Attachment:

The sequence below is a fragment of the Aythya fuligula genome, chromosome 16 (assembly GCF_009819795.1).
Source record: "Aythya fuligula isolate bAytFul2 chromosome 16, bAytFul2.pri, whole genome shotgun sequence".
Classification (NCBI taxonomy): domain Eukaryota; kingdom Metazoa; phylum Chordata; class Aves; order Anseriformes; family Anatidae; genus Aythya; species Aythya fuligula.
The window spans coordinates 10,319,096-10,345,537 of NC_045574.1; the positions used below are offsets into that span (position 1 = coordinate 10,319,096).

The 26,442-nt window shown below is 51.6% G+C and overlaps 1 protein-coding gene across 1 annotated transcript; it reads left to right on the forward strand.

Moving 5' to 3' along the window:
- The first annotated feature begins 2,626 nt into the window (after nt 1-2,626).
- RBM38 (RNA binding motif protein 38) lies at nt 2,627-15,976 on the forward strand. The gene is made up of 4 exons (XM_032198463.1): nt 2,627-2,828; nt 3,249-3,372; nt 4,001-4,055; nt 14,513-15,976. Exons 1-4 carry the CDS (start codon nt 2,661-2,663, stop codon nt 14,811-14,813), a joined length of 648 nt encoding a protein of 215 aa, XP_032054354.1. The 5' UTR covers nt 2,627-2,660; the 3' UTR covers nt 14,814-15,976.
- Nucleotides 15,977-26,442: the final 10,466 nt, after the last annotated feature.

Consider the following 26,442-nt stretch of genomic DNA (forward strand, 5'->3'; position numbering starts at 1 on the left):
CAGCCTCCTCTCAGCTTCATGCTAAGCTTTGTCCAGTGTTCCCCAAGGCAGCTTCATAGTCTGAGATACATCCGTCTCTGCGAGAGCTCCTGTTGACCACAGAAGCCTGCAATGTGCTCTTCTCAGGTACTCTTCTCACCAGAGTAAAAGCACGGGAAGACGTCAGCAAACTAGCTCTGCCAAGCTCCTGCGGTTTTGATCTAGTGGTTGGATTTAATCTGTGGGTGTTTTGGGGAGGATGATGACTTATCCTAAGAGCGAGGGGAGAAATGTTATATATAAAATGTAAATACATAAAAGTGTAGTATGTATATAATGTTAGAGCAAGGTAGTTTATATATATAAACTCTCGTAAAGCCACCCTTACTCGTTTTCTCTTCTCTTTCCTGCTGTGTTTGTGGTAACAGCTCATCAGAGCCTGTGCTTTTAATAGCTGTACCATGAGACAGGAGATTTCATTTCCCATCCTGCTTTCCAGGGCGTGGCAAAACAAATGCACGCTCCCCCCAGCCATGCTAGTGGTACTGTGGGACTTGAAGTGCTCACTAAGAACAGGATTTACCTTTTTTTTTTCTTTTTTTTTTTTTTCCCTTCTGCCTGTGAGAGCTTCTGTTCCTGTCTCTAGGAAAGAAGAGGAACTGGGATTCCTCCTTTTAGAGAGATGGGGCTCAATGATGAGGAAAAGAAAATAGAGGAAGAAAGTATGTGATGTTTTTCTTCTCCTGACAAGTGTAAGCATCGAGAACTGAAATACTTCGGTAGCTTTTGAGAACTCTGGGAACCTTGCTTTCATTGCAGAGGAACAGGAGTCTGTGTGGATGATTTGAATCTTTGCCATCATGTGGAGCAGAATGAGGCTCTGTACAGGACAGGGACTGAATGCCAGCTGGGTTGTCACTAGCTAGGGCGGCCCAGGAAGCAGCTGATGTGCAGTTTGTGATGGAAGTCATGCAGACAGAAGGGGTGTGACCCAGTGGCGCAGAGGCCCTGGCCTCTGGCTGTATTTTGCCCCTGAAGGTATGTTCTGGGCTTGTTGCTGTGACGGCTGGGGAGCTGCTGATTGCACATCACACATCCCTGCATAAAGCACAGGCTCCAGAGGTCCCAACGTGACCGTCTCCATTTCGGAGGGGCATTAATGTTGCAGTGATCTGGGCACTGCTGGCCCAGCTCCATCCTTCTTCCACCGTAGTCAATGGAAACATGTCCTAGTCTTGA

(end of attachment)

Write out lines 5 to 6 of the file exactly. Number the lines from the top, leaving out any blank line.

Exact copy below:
The 26,442-nt window shown below is 51.6% G+C and overlaps 1 protein-coding gene across 1 annotated transcript; it reads left to right on the forward strand.

Moving 5' to 3' along the window: